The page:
Diaz vs Filson et al

Filing 28

ORDER - The Petition (ECF No. 1 ) is DENIED. This action is therefore DISMISSED WITH PREJUDICE. Diaz is DENIED a Certificate of Appealability.Clerk shall enter final judgment accordingly and close this case. Signed by Judge Howard D. McKibben on 7/20/2020. (Copies have been distributed pursuant to the NEF - AB)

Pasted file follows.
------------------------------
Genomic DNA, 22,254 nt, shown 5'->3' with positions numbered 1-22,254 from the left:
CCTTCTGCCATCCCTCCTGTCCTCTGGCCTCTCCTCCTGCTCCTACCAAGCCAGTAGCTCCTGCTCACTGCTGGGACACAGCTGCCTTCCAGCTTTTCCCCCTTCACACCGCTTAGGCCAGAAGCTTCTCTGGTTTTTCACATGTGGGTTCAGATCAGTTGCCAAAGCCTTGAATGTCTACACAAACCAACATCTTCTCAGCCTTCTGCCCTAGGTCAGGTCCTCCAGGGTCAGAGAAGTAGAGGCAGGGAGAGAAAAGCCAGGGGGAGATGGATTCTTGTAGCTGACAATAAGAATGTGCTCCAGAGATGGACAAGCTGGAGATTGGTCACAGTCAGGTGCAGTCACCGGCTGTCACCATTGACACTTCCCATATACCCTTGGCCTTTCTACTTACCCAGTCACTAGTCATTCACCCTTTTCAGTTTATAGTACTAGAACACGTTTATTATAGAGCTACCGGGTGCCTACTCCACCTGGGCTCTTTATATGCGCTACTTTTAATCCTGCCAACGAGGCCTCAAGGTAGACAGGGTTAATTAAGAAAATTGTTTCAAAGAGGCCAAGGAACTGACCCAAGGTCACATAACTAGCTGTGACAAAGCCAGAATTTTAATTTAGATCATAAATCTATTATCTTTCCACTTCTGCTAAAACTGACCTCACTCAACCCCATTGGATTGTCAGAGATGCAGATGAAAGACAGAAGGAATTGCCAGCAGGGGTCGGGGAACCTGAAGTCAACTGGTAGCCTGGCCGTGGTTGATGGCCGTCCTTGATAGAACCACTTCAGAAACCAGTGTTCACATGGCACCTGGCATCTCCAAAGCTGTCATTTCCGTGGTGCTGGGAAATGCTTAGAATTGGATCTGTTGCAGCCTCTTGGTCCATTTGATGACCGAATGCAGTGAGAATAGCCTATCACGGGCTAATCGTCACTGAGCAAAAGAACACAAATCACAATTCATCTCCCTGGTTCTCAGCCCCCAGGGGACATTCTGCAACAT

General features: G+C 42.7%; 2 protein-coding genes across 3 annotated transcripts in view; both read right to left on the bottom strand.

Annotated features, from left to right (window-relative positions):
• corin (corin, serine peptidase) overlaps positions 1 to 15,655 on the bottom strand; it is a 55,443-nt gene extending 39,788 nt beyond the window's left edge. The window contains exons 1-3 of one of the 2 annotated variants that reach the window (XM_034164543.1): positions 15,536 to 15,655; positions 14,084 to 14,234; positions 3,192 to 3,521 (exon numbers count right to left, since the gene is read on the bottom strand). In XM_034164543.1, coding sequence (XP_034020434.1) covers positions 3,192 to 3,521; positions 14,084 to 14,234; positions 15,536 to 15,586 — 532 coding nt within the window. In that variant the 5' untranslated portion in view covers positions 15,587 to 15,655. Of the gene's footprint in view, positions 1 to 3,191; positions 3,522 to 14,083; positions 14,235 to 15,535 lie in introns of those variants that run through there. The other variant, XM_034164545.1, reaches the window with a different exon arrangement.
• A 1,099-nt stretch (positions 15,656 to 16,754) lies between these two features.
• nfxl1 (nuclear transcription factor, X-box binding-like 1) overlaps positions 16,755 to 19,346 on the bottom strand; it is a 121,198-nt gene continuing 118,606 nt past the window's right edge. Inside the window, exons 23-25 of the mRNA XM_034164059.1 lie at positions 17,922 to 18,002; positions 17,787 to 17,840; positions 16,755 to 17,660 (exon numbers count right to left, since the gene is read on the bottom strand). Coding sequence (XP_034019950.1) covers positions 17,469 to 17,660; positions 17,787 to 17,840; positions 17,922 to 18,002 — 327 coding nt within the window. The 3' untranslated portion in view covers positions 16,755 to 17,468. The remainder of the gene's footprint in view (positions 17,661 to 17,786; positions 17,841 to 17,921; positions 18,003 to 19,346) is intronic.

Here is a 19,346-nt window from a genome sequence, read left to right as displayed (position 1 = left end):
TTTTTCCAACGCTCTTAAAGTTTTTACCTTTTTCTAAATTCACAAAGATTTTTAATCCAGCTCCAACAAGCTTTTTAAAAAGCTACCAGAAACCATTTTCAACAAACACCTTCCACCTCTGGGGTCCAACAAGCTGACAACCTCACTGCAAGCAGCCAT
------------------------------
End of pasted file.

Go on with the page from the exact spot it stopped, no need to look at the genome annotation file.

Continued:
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Case 3:17-cv-00570-HDM-CLB Document 28 Filed 07/20/20 Page 1 of 9 1 2 3 4 5 UNITED STATES DISTRICT COURT 6 DISTRICT OF NEVADA 7 8 JESSIE MATTHEW DIAZ, Petitioner, 9 10 Case No. 3:17-cv-00570-HDM-CLB v. ORDER TIMOTHY FILSON, et al., 11 Respondents. 12 This is a pro se petition for writ of habeas corpus pursuant 13 to 28 U.S.C § 2254 filed by a Nevada state prisoner. The surviving 14 claim of petitioner Jessie Matthew Diaz’s (“Diaz”) petition is 15 before the court for consideration on the merits. (ECF No. 5). 16 Respondents have answered (ECF No. 18), and Diaz has filed a 17 document that the court construes as a reply. (ECF No. 25). 18 Background 19 Diaz challenges his state court conviction, pursuant to a 20 guilty plea, on three counts of burglary, for which he is serving 21 three consecutive terms of 38 to 96 months. Pursuant to the plea 22 agreement, Diaz pleaded guilty to the three counts, the State 23 dismissed the other eleven charges, and the parties would be free 24 to argue on sentence. (Exs. 4, 5, 7 (Tr. 4-10), 8 & 62 (Tr. 2825 29)). 1 26 27 1 28 The exhibits cited in this order, comprising the relevant state court record, are located at ECF Nos. 6-8. 1 Case 3:17-cv-00570-HDM-CLB Document 28 Filed 07/20/20 Page 2 of 9 1 During his plea canvass, Diaz stated that the only medication 2 he had taken in the past 24 hours was his “depression pills” and 3 that it did not affect his ability to understand the court. (Ex. 4 7 at 4)). Diaz acknowledged that he had spoken with his attorney 5 about the plea agreement, had signed, read and understood the 6 agreement, understood the elements of the offense, and understood 7 the deal was “1 to 10 on each and [the parties were] free to argue 8 on each.” (Id. at 4-5, 8-9, 11). He understood that sentencing was 9 within the sole discretion of the court and that no one had 10 threatened or promised him anything to enter the plea. (Id. at 11 12). 12 When asked why he was pleading guilty, Diaz responded that he 13 just went down the wrong path. The court asked if he “walked into 14 a Jackson’s gas station with a bad card.” (Id.) Diaz responded, 15 “Yes. I was monkeying around with credit cards, you know.” (Id.) 16 The court asked if he walked into the store with the intent to 17 commit fraud, and Diaz answered “yes.” (Id. at 12-13). 18 Defense counsel represented there was no question in her mind 19 of Diaz’s competency to enter a plea, assist counsel, or understand 20 the nature of the proceedings. (Id. at 11). 21 At sentencing, Diaz stated: 22 25 Well, I’m truly remorseful for the things I’ve done and, like I said, I’ve changed my ways. And I’ve made some mistakes and I’m ready to do my time for it. And I’ve been talking to the Chaplain and I’m a Born Again Christian. I’ve learned from this and I’ve changed and I’m not going to do any more crimes or never get caught with another credit card again in my life. 26 (Ex. 13 (Tr. 6)). The court then sentenced Diaz to 38 to 96 months 27 on each count, each count consecutive to the others. (Id. at 7- 28 8). Judgment of conviction was entered on May 2, 2013. (Ex. 14). 23 24 2 Case 3:17-cv-00570-HDM-CLB Document 28 Filed 07/20/20 Page 3 of 9 1 On June 10, 2013, Diaz, through counsel, filed a notice of 2 appeal. (Ex. 16). The appeal was dismissed as untimely. (Ex. 23). 3 On April 22, 2014, Diaz filed a state petition for 4 postconviction relief. (Ex. 28). Counsel was appointed and filed 5 a supplemental petition. (Exs. 36 & 43). The supplemental petition 6 asserted two claims: (1) ineffective assistance of counsel for 7 failing to perfect a timely appeal on Diaz’s behalf; and (2) 8 ineffective assistance of counsel for failing to investigate Diaz’ 9 mental health and intellectual issues, which resulted in the entry 10 of a plea that was not knowing, voluntary and intelligent. (Ex. 11 43). 12 conducted an evidentiary hearing on the claim that counsel failed 13 to perfect a timely appeal. The state court dismissed the latter claim as conclusory and 14 At the evidentiary hearing, the court noted, in relevant part, 15 that Diaz “clearly is struggling with some issues of psychiatric 16 nature, though not enough to raise an issue of competency.” (Ex. 17 62 (Tr. 51)). The court went on to state that at the change of 18 plea hearing, neither he nor Diaz’s attorney felt that Diaz was 19 unable to understand the nature of the proceedings. (Id. at 51- 20 52). 21 The trial court ultimately granted Diaz’s claim that counsel 22 was ineffective for failing to file a timely appeal and authorized 23 Diaz to file a direct appeal. (Ex. 63). 24 Nevada Court of Appeals affirmed Diaz’s judgment of conviction. 25 (Ex. 97). On appeal of the partial denial of Diaz’s postconviction 26 petition, the Nevada Court of Appeals affirmed. (Ex. 100). 27 On direct appeal, the Diaz thereafter filed the instant federal habeas petition. 28 3 Case 3:17-cv-00570-HDM-CLB Document 28 Filed 07/20/20 Page 4 of 9 1 Standard 2 28 U.S.C. § 2254(d) provides the legal standards for this 3 Court’s consideration of the merits of the petition in this case: 4 6 An application for a writ of habeas corpus on behalf of a person in custody pursuant to the judgment of a State court shall not be granted with respect to any claim that was adjudicated on the merits in State court proceedings unless the adjudication of the claim – 7 (1) 5 8 9 10 11 resulted in a decision that was contrary to, or involved an unreasonable application of, clearly established Federal law, as determined by the Supreme Court of the United States; or (2) resulted in a decision that was based on an unreasonable determination of the facts in light of the evidence presented in the State court proceeding. 12 AEDPA “modified a federal habeas court’s role in reviewing 13 state prisoner applications in order to prevent federal habeas 14 ‘retrials’ and to ensure that state-court convictions are given 15 effect to the extent possible under law.” Bell v. Cone, 535 U.S. 16 685, 693-694 (2002). This court’s ability to grant a writ is 17 limited to cases where “there is no possibility fairminded jurists 18 could disagree that the state court’s decision conflicts with 19 [Supreme Court] precedents.” Harrington v. Richter, 562 U.S. 86, 20 102 (2011). The Supreme Court has emphasized “that even a strong 21 case for relief does not mean the state court’s contrary conclusion 22 was unreasonable.” Id. (citing Lockyer v. Andrade, 538 U.S. 63, 75 23 (2003)); see also Cullen v. Pinholster, 563 U.S. 170, 181 (2011) 24 (describing the AEDPA standard as “a difficult to meet and highly 25 deferential standard for evaluating state-court rulings, which 26 demands that state-court decisions be given the benefit of the 27 doubt”) (internal quotation marks and citations omitted.) 28 4 Case 3:17-cv-00570-HDM-CLB Document 28 Filed 07/20/20 Page 5 of 9 1 A state court decision is contrary to clearly established 2 Supreme Court precedent, within the meaning of 28 U.S.C. § 2254, 3 “if the state court applies a rule that contradicts the governing 4 law set forth in [the Supreme Court’s] cases” or “if the state 5 court 6 indistinguishable from a decision of [the Supreme Court] and 7 nevertheless arrives at a result different from [the Supreme 8 Court’s] precedent.” Andrade, 538 U.S. 63 (quoting Williams v. 9 Taylor, 529 U.S. 362, 405-06 (2000), and citing Bell, 535 U.S. at 10 confronts a set of facts that are materially 694). 11 A state court decision is an unreasonable application of 12 clearly established Supreme Court precedent, within the meaning of 13 28 U.S.C. § 2254(d), “if the state court identifies the correct 14 governing legal principle from [the Supreme Court’s] decisions but 15 unreasonably applies that principle to the facts of the prisoner’s 16 case.” Andrade, 538 U.S. at 74 (quoting Williams, 529 U.S. at 413). 17 The “unreasonable application” clause requires the state court 18 decision to be more than incorrect or erroneous; the state court’s 19 application 20 unreasonable. Id. (quoting Williams, 529 U.S. at 409). of clearly established law must be objectively 21 To the extent that the state court’s factual findings are 22 challenged, the “unreasonable determination of fact” clause of § 23 2254(d)(2) controls on federal habeas review. E.g., Lambert v. 24 Blodgett, 393 F.3d 943, 972 (9th Cir. 2004). This clause requires 25 that the federal courts “must be particularly deferential” to state 26 court factual determinations. Id. The governing standard is not 27 satisfied by a showing merely that the state court finding was 28 5 Case 3:17-cv-00570-HDM-CLB Document 28 Filed 07/20/20 Page 6 of 9 1 “clearly 2 substantially more deference: 3 4 5 6 7 erroneous.” Id. at 973. Rather, AEDPA requires .... [I]n concluding that a state-court finding is unsupported by substantial evidence in the state-court record, it is not enough that we would reverse in similar circumstances if this were an appeal from a district court decision. Rather, we must be convinced that an appellate panel, applying the normal standards of appellate review, could not reasonably conclude that the finding is supported by the record. 8 Taylor v. Maddox, 366 F.3d 992, 1000 (9th Cir. 2004); see also 9 Lambert, 393 F.3d at 972. 10 Under 28 U.S.C. § 2254(e)(1), state court factual findings 11 are presumed to be correct unless rebutted by clear and convincing 12 evidence. 13 preponderance of the evidence that he is entitled to habeas relief. 14 Cullen, 563 U.S. at 181. 15 are entitled to deference under AEDPA and may not be disturbed 16 unless they were ones “with which no fairminded jurist could 17 agree.” Davis v. Ayala, - U.S. -, 135 S. Ct. 2187, 2208 (2015). 18 Analysis 19 The petitioner bears the burden of proving by a The state courts’ decisions on the merits Ground One, the sole surviving claim of the petition, asserts 20 ineffective 21 asserts that counsel was ineffective for failing to obtain a mental 22 health evaluation to determine his state of mind at the time he 23 committed the offense and whether he was impaired or competent to 24 participate in formulating a defense. (ECF No. 1 at 3). 25 assistance of trial counsel. Specifically, In addressing Diaz’s claim, the Nevada Court of Appeals held: 26 27 28 Diaz Diaz did not identify any evidence counsel could have uncovered through reasonably diligent investigation into these issues. Accordingly, Diaz did not meet his burden to demonstrate his counsel acted in an objectively 6 Case 3:17-cv-00570-HDM-CLB Document 28 Filed 07/20/20 Page 7 of 9 unreasonable manner or a reasonable probability he would have refused to plead guilty and insisted on proceeding to trial had counsel investigated Diaz’ background, education, and mental or emotional limitations. 1 2 3 Further, in the written plea agreement, Diaz asserted he understood all matters contained within that agreement, including the charges and possible sentences, and he asserted his counsel had carefully explained the plea agreement to him. Moreover, at the plea canvass, Diaz informed the district court he had discussed the plea agreement with his counsel, he understood the agreement, and he then entered a guilty plea pursuant to the agreement. 4 5 6 7 8 Under these circumstances, Diaz failed to demonstrate his counsel induced him to accept a guilty plea agreement he did not understand and Diaz did not demonstrate a reasonable probability he would have refused to plead guilty and would have insisted on proceeding to trial had counsel made further efforts to explain the guilty plea agreement. As Diaz’ claim was not supported by specific allegations that are not belied by the record and because his claim would not have entitled him to relief, the district court properly dismissed it without considering it at the evidentiary hearing. 9 10 11 12 13 14 (Ex. 100 at 2-3). 15 The state courts’ decision was not objectively unreasonable. 16 Ineffective assistance of counsel claims are governed by 17 Strickland v. Washington, 466 U.S. 668 (1984). Under Strickland, 18 a petitioner must satisfy two prongs to obtain habeas relief— 19 deficient performance by counsel and prejudice. 466 U.S. at 687. 20 With respect to the performance prong, a petitioner must carry the 21 burden of demonstrating that his counsel’s performance was so 22 deficient 23 reasonableness.” Id. at 688. “‘Judicial scrutiny of counsel’s 24 performance must be highly deferential,’ and ‘a court must indulge 25 a strong presumption that counsel's conduct falls within the wide 26 range 27 Mirzayance, 28 assessing prejudice, the court “must ask if the defendant has met of that it reasonable 556 U.S. fell below an professional 111, 124 “objective assistance.’” (2009) 7 (citation standard of Knowles v. omitted). In Case 3:17-cv-00570-HDM-CLB Document 28 Filed 07/20/20 Page 8 of 9 1 the burden of showing that the decision reached would reasonably 2 likely have been different absent [counsel’s] errors.” Strickland, 3 466 U.S. at 696. 4 Diaz did not here or in state court present any evidence of 5 mental health issues that an evaluation would have uncovered, which 6 would have either rendered him incompetent or provided a defense 7 to the crimes with which he was charged. In fact, the record lacks 8 any indication that Diaz did not understand the plea he was 9 entering. Diaz repeatedly confirmed throughout the proceedings 10 that he understood the crimes he had committed, felt remorseful, 11 and did not intend to commit any more crimes. Further, Diaz has 12 not established that he would not have plead guilty if he had been 13 evaluated. Diaz received a substantial benefit from his decision 14 to eleven 15 dismissed. 16 performance nor prejudice, and the state courts’ rejection of this 17 claim was neither contrary to, or an unreasonable application of, 18 clearly established federal law, nor an unreasonable determination 19 of the facts. 20 21 plead: As of such, the Diaz fourteen against him established has charges were neither deficient Diaz is not entitled to relief on Ground One of the petition. Certificate of Appealability 22 In order to proceed with an appeal, Diaz must receive a 23 certificate of appealability. 28 U.S.C. § 2253(c)(1); Fed. R. App. 24 P. 22; 9th Cir. R. 22-1; Allen v. Ornoski, 435 F.3d 946, 950-951 25 (9th Cir. 2006); see also United States v. Mikels, 236 F.3d 550, 26 551-52 (9th Cir. 2001). Generally, a petitioner must make “a 27 substantial showing of the denial of a constitutional right” to 28 warrant a certificate of appealability. Allen, 435 F.3d at 951; 28 8 Case 3:17-cv-00570-HDM-CLB Document 28 Filed 07/20/20 Page 9 of 9 1 U.S.C. § 2253(c)(2); Slack v. McDaniel, 529 U.S. 473, 483-84 2 (2000). “The petitioner must demonstrate that reasonable jurists 3 would find the district court’s assessment of the constitutional 4 claims debatable or wrong.” Allen, 435 F.3d at 951 (quoting Slack, 5 529 U.S. at 484). In order to meet this threshold inquiry, Diaz 6 has the burden of demonstrating that the issues are debatable among 7 jurists 8 differently; 9 encouragement to proceed further. Id. of reason; or that that a the court questions could resolve the are adequate to issues deserve 10 The court has considered the issues raised by Diaz, with 11 respect to whether they satisfy the standard for issuance of a 12 certificate of appealability and determines that none meet that 13 standard. 14 appealability. 15 Conclusion Accordingly, Diaz will be denied a certificate of 16 In accordance with the foregoing, IT IS THEREFORE ORDERED 17 that the petition for writ of habeas corpus relief (ECF No. 1) is 18 DENIED. This action is therefore DISMISSED WITH PREJUDICE. 19 20 21 22 IT IS FURTHER ORDERED that Diaz is DENIED a certificate of appealability. The Clerk of Court shall enter final judgment accordingly and close this case. 23 IT IS SO ORDERED. 24 DATED: This 20th day of July, 2020. 25 26 27 ____________________________ UNITED STATES DISTRICT JUDGE 28 9